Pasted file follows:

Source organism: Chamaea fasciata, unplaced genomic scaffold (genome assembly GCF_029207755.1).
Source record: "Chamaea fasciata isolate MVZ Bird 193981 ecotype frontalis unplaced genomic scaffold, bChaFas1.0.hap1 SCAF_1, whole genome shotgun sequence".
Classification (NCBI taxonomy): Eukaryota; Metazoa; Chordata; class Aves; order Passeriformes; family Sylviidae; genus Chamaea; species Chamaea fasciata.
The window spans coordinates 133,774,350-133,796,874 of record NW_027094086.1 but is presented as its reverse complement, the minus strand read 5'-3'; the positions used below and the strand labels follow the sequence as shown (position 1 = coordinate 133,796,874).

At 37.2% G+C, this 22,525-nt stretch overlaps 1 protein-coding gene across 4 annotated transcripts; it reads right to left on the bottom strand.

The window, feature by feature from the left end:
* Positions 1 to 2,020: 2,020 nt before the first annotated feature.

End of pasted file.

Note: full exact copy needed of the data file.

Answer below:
Source organism: Chamaea fasciata, unplaced genomic scaffold (genome assembly GCF_029207755.1).
Source record: "Chamaea fasciata isolate MVZ Bird 193981 ecotype frontalis unplaced genomic scaffold, bChaFas1.0.hap1 SCAF_1, whole genome shotgun sequence".
Classification (NCBI taxonomy): Eukaryota; Metazoa; Chordata; class Aves; order Passeriformes; family Sylviidae; genus Chamaea; species Chamaea fasciata.
The window spans coordinates 133,774,350-133,796,874 of record NW_027094086.1 but is presented as its reverse complement, the minus strand read 5'-3'; the positions used below and the strand labels follow the sequence as shown (position 1 = coordinate 133,796,874).

At 37.2% G+C, this 22,525-nt stretch overlaps 1 protein-coding gene across 4 annotated transcripts; it reads right to left on the bottom strand.

The window, feature by feature from the left end:
* Positions 1 to 2,020: 2,020 nt before the first annotated feature.